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Old 01-06-2013, 08:28 PM   #11
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The queuing mantra of low and slow doesn't really apply to fowl.

Chickens and turkeys can stand much higher temps while still absorbing plenty of flavorful smoke. Next time try it at 325 or so.

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Old 01-06-2013, 10:12 PM   #12
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Originally Posted by forty_caliber View Post
The queuing mantra of low and slow doesn't really apply to fowl.

Chickens and turkeys can stand much higher temps while still absorbing plenty of flavorful smoke. Next time try it at 325 or so.

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If it were in the oven, that would be possible, but it's an electric smoker. In the summer it could probably get up to 275-300, but it's cold outside.

I've made chicken sous vide, and it wasn't chewy. If you are aiming for a certain internal temp, why would you need the external temp to be so high? I'm genuinely asking here, because I feel like I'm missing something (although I still think it might be partially the chicken's fault)
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Old 01-07-2013, 05:24 AM   #13
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Not sure what smoker you have. A wood fired or my Traeger electric smoker are capable of higher temps. One key with smoking is to use temperature, not time to measure doneness. I use one of those digital remote read jobs. I generally pull the chicken at 155-160 and allow it to rest for 10 minutes.

Cooking the chicken longer at a lower temp just means that it will absorb more smoke...maybe too much so that it turns bitter.

How was the chicken placed in the smoker? in a pan? Directly on the rack? How many times did you open the door to check on the bird?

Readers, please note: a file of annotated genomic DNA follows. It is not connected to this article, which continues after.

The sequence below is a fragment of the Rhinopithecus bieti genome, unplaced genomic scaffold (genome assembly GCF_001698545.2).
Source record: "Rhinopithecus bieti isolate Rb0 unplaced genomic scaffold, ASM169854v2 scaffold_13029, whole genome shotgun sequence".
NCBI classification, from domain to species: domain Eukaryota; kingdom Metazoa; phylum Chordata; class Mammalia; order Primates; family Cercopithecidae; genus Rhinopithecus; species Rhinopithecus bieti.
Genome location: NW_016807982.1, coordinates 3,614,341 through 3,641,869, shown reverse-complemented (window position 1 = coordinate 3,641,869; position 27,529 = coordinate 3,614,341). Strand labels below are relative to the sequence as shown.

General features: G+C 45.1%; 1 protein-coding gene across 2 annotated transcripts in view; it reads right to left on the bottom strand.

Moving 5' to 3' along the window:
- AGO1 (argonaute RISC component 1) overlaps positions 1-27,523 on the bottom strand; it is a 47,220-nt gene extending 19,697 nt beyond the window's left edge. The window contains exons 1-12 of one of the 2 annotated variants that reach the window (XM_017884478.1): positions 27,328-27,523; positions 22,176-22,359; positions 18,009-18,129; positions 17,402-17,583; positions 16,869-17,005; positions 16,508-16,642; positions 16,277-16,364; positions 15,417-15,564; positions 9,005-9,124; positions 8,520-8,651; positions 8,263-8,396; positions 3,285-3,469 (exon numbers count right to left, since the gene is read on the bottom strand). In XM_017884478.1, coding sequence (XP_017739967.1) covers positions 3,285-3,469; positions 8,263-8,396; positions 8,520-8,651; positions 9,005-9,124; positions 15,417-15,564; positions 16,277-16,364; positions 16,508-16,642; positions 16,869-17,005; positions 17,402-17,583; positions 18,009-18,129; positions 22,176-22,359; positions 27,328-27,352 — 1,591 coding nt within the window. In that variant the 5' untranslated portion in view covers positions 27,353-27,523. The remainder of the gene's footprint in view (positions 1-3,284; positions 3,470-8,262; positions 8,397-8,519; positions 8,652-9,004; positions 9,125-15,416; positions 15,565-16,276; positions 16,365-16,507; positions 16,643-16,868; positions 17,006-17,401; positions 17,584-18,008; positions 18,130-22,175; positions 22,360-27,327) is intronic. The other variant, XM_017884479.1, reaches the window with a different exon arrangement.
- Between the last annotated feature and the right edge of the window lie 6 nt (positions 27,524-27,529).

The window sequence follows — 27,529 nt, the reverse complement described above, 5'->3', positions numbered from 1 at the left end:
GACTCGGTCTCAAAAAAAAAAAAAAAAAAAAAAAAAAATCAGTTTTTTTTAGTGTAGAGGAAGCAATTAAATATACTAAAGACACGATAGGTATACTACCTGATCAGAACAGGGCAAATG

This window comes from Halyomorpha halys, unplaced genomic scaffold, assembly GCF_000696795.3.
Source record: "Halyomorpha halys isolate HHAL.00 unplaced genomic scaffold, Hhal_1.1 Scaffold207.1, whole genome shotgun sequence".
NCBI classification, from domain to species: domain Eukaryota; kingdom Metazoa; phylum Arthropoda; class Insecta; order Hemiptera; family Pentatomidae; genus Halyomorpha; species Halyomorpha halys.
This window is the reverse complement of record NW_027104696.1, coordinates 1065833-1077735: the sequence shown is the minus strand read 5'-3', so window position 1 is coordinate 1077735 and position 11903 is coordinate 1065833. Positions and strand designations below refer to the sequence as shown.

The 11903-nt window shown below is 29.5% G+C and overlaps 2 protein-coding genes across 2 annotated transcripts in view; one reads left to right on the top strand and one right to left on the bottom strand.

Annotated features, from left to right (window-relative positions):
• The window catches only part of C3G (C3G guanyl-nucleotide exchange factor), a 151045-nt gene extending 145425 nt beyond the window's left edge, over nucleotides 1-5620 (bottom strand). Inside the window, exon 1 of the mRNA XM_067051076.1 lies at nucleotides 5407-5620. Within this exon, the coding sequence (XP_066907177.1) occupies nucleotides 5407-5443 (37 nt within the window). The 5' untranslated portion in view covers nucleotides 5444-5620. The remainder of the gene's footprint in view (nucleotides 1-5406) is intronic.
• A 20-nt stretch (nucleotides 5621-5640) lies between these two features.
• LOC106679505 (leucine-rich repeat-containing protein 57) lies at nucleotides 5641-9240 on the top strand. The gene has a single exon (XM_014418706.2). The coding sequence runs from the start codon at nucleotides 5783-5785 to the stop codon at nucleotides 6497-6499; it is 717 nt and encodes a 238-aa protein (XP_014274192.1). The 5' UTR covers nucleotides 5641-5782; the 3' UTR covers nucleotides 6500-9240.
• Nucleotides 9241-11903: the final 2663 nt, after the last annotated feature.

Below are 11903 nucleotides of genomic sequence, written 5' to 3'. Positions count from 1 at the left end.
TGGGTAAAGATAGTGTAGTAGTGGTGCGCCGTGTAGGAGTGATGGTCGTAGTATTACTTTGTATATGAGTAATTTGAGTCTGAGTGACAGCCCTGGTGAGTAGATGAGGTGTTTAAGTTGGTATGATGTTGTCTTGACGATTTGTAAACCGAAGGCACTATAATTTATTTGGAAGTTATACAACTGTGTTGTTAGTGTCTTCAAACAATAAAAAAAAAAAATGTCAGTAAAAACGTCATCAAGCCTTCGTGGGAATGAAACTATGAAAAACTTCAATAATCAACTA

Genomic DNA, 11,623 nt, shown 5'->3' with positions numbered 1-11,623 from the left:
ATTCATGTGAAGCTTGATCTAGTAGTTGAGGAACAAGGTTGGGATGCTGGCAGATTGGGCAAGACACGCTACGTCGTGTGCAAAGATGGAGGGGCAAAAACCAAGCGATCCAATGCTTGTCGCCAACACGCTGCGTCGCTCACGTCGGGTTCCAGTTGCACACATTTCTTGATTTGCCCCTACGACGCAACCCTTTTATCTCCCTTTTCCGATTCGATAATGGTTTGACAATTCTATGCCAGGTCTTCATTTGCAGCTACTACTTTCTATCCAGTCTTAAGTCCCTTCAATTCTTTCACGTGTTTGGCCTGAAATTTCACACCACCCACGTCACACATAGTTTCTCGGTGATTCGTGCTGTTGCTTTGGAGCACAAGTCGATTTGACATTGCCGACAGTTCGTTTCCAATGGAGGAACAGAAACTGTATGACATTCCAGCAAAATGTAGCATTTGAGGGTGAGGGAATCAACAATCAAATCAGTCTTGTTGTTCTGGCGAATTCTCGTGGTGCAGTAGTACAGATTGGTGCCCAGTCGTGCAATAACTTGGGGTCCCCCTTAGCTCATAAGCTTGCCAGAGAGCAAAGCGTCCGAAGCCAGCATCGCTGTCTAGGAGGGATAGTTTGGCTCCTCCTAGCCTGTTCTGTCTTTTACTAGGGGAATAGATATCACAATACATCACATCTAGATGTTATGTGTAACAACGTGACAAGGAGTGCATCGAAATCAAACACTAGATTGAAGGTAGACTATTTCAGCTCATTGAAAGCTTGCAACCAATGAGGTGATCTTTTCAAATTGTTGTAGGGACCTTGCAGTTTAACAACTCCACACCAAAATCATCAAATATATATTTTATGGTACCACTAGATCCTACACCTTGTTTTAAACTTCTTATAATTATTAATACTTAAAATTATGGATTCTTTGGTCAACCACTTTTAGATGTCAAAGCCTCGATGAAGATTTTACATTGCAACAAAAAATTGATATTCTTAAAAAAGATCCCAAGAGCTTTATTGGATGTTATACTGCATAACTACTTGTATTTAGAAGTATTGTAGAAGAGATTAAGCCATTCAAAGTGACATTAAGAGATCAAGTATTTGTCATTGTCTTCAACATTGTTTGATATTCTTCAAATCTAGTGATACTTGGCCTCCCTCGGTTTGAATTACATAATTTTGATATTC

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Old 01-07-2013, 10:09 AM   #14
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Not sure what smoker you have. A wood fired or my Traeger electric smoker are capable of higher temps. One key with smoking is to use temperature, not time to measure doneness. I use one of those digital remote read jobs. I generally pull the chicken at 155-160 and allow it to rest for 10 minutes.

Cooking the chicken longer at a lower temp just means that it will absorb more smoke...maybe too much so that it turns bitter.

How was the chicken placed in the smoker? in a pan? Directly on the rack? How many times did you open the door to check on the bird?

.40
I opened the small door at the bottom four times to add more chips. I put the thermometer probe in before the chicken went in, and took the bird out when the digital read said 160. It's on a cord, so I could read the temp without opening the smoker. It was directly on the rack, right over the drip pan, which had water in it.
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Old 01-07-2013, 10:21 AM   #15
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I'm not finding anything obviously wrong. Maybe it was a bad chicken. Next time try it without the water pan. Maybe that would help.
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Old 01-07-2013, 10:50 AM   #16
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I'm not finding anything obviously wrong. Maybe it was a bad chicken. Next time try it without the water pan. Maybe that would help.